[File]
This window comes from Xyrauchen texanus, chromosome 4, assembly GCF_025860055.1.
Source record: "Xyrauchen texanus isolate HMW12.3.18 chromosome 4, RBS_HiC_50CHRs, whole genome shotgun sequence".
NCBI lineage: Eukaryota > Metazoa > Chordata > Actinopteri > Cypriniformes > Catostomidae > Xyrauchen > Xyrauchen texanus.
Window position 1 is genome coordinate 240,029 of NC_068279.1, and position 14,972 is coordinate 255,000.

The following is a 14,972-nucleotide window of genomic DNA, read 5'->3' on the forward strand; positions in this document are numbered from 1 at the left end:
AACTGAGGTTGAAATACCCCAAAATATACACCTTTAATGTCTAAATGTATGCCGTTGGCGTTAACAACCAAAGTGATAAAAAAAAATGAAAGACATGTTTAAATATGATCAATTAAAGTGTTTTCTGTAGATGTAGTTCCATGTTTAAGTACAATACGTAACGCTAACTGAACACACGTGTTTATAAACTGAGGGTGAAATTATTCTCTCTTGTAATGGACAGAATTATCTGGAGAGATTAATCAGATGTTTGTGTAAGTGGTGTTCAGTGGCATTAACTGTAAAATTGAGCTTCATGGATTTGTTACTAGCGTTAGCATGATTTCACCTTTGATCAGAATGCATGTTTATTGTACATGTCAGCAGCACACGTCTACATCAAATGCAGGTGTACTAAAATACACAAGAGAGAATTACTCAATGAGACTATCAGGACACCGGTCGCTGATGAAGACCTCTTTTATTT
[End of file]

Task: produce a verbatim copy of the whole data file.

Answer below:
This window comes from Xyrauchen texanus, chromosome 4, assembly GCF_025860055.1.
Source record: "Xyrauchen texanus isolate HMW12.3.18 chromosome 4, RBS_HiC_50CHRs, whole genome shotgun sequence".
NCBI lineage: Eukaryota > Metazoa > Chordata > Actinopteri > Cypriniformes > Catostomidae > Xyrauchen > Xyrauchen texanus.
Window position 1 is genome coordinate 240,029 of NC_068279.1, and position 14,972 is coordinate 255,000.

The following is a 14,972-nucleotide window of genomic DNA, read 5'->3' on the forward strand; positions in this document are numbered from 1 at the left end:
AACTGAGGTTGAAATACCCCAAAATATACACCTTTAATGTCTAAATGTATGCCGTTGGCGTTAACAACCAAAGTGATAAAAAAAAATGAAAGACATGTTTAAATATGATCAATTAAAGTGTTTTCTGTAGATGTAGTTCCATGTTTAAGTACAATACGTAACGCTAACTGAACACACGTGTTTATAAACTGAGGGTGAAATTATTCTCTCTTGTAATGGACAGAATTATCTGGAGAGATTAATCAGATGTTTGTGTAAGTGGTGTTCAGTGGCATTAACTGTAAAATTGAGCTTCATGGATTTGTTACTAGCGTTAGCATGATTTCACCTTTGATCAGAATGCATGTTTATTGTACATGTCAGCAGCACACGTCTACATCAAATGCAGGTGTACTAAAATACACAAGAGAGAATTACTCAATGAGACTATCAGGACACCGGTCGCTGATGAAGACCTCTTTTATTT